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Size of font

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4 comments

  • Yitzhak Weissman

    Thank you, Michelle and Ueli for providing these useful comments.

  • Michele DeFilippo

    Hello Yitzhak. A book should never be formatted in Word, and almost certainly not in Arial. Though many will tell you that book formatting is a DIY task, there's much more to the task than most folks realize. See our post here for just a few of the issues book designers and typesetters consider: http://1106design.com/2016/01/how-to-typeset-a-book/.

    Careful typesetting has been clinically proven to increase reading comprehension as well. I recommend hiring an experienced book designer to create the "package," inside and out, that will sell your book. Please let me know if you have more questions. I'm happy to help!

  • Ueli Sonderegger

    Hi Yitzhak,

    While I slightly disagree with Michele in that someone who knows what he's doing can't format a book interior in Word, I have to confirm that a pro can bring your book to another level, whatever tool he uses.

    In my last project I had the same doubt as you about the font size (a graphic novel, in my case), so I went to a local copy shop to print out 20 pages of the book, cut, fold and stitch it to the final size. Then I showed it around, asking for the opinion of my potential readers. Based on the feedback, I went with a bigger font.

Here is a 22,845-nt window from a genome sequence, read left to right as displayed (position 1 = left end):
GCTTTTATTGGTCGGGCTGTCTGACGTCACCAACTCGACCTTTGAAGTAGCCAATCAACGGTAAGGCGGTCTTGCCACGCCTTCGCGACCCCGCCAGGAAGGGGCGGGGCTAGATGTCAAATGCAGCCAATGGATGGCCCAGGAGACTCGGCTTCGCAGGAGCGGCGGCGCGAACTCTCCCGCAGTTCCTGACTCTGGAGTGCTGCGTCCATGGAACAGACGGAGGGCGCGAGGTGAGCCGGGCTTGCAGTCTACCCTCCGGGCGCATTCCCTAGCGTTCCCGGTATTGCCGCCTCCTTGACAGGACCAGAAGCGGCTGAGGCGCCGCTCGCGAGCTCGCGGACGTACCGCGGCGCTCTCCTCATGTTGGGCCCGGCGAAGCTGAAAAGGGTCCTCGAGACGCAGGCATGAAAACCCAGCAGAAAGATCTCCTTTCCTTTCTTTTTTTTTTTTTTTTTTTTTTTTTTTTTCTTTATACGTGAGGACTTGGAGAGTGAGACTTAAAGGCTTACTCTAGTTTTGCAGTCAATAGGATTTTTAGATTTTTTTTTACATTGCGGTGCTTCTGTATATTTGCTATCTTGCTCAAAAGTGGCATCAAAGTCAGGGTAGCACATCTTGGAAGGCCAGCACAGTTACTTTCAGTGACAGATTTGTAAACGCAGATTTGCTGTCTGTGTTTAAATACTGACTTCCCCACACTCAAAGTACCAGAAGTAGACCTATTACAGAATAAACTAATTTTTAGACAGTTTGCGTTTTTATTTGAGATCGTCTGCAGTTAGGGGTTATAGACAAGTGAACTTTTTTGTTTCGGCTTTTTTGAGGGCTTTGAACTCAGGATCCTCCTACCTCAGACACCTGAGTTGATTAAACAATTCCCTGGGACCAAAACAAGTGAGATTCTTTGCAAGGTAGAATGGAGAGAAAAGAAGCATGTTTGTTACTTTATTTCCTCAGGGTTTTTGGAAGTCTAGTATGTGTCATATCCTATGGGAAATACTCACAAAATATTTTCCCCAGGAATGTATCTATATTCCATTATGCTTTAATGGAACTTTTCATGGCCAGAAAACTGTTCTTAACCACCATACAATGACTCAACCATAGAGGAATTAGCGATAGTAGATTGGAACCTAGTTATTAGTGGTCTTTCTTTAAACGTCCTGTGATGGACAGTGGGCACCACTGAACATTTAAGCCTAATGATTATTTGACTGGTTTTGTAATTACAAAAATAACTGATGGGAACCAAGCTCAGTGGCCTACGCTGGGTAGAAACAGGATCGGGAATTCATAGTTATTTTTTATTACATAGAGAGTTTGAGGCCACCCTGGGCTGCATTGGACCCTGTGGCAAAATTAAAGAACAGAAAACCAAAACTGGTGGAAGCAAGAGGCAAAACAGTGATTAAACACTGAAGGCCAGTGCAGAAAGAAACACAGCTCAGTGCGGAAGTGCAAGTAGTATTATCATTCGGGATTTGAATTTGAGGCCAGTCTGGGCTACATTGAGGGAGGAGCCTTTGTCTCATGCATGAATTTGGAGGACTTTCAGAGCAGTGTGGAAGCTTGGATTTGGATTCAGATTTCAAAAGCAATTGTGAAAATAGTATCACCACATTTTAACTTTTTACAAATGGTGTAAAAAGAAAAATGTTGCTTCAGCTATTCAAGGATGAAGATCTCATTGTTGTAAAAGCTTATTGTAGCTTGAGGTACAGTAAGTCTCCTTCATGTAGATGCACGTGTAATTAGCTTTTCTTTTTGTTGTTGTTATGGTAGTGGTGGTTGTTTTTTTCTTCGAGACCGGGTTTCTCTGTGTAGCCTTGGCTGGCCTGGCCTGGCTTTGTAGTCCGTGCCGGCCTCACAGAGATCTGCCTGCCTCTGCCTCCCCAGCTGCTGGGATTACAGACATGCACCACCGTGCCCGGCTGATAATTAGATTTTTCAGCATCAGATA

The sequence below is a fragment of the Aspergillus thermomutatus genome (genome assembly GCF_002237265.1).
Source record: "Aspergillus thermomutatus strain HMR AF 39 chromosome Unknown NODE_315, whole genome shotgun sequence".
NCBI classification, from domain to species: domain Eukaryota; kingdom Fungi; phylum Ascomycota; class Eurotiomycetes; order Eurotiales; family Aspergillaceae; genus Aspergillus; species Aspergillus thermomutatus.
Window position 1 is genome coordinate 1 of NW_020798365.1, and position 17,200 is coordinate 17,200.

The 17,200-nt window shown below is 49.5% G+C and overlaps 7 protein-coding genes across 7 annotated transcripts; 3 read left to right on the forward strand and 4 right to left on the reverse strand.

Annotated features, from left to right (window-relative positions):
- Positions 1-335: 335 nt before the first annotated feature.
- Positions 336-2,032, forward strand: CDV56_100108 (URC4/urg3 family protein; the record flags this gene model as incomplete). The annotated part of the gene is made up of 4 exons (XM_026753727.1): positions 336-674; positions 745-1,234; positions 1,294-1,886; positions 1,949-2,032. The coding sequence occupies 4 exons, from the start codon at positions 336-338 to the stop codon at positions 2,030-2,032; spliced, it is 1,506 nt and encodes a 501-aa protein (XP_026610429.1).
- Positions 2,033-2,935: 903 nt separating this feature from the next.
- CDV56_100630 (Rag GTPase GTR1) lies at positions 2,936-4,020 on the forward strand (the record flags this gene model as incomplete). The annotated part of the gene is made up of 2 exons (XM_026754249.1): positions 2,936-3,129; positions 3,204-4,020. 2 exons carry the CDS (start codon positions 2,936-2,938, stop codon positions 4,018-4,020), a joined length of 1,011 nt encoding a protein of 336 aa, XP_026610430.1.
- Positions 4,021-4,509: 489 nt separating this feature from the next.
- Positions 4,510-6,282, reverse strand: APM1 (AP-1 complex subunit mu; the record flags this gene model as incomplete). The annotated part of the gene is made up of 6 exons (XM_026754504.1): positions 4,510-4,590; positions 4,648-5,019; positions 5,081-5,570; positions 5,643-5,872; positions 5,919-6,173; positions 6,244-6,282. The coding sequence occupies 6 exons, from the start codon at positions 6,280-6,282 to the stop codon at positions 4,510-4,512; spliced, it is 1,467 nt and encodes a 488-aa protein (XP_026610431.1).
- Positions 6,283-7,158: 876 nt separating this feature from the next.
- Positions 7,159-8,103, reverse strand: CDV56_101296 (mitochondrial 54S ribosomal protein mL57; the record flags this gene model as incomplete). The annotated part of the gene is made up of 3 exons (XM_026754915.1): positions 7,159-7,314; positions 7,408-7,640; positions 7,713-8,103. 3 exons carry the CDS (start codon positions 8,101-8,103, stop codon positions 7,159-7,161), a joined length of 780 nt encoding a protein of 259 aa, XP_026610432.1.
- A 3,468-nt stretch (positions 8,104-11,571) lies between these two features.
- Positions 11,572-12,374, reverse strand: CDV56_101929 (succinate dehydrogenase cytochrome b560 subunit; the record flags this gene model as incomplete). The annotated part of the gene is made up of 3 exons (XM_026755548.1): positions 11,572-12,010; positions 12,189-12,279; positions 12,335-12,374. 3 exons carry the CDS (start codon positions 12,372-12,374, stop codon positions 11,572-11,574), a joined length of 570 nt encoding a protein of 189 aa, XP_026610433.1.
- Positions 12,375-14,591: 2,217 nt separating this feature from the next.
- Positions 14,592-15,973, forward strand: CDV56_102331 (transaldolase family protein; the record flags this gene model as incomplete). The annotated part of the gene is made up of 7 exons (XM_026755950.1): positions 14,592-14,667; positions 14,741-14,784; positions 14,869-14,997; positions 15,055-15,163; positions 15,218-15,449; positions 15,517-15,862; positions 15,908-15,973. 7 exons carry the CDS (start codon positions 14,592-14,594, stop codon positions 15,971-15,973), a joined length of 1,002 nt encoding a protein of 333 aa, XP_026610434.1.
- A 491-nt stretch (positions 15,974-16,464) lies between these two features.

So, if you totally want to do it yourself anyway, I suggest that you print out two or three versions with different font sizes and show it to your target audience.

    Hope that helps.

  • Tina Fagan

    Hi Yitzhak,

    Congrats on publishing your first book!

    I am a graphic designer/book layout & cover designer and one of the most important considerations in your font size is your target audience. Age does factor into that. For example, if your target audience is 50+, then a larger font size makes it easier for them to read. 

    My advice on using Arial is that if you have a LOT of text, consider using a serifed font (ie: Times New Roman, Palatino and Garamond are my favorites). Using a serif font for large bodies of text can increase readability, along with other factors such as leading, justification, line length, kerning and letter spacing. 

    As Ueli suggested, printing it out at 100% can really help with those decisions. 

    Best of luck! Tina

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